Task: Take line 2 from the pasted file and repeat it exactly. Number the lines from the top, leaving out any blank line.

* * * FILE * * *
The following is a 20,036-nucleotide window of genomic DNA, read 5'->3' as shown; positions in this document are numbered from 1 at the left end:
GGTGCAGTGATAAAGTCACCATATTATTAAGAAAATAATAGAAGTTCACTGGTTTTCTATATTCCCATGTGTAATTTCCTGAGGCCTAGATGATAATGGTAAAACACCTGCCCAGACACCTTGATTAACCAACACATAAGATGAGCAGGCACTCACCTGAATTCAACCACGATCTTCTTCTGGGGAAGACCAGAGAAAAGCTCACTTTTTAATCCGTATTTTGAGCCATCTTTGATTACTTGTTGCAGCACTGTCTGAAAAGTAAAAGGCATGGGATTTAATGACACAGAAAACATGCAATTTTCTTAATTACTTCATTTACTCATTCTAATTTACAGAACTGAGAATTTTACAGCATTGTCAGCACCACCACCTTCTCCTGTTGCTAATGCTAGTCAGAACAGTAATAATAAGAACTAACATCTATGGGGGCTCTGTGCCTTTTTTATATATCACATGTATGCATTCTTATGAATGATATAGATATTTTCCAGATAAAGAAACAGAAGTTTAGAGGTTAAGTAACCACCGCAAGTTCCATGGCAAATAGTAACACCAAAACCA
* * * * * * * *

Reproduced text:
GGTGCAGTGATAAAGTCACCATATTATTAAGAAAATAATAGAAGTTCACTGGTTTTCTATATTCCCATGTGTAATTTCCTGAGGCCTAGATGATAATGGTAAAACACCTGCCCAGACACCTTGATTAACCAACACATAAGATGAGCAGGCACTCACCTGAATTCAACCACGATCTTCTTCTGGGGAAGACCAGAGAAAAGCTCACTTTTTAATCCGTATTTTGAGCCATCTTTGATTACTTGTTGCAGCACTGTCTGAAAAGTAAAAGGCATGGGATTTAATGACACAGAAAACATGCAATTTTCTTAATTACTTCATTTACTCATTCTAATTTACAGAACTGAGAATTTTACAGCATTGTCAGCACCACCACCTTCTCCTGTTGCTAATGCTAGTCAGAACAGTAATAATAAGAACTAACATCTATGGGGGCTCTGTGCCTTTTTTATATATCACATGTATGCATTCTTATGAATGATATAGATATTTTCCAGATAAAGAAACAGAAGTTTAGAGGTTAAGTAACCACCGCAAGTTCCATGGCAAATAGTAACACCAAAACCA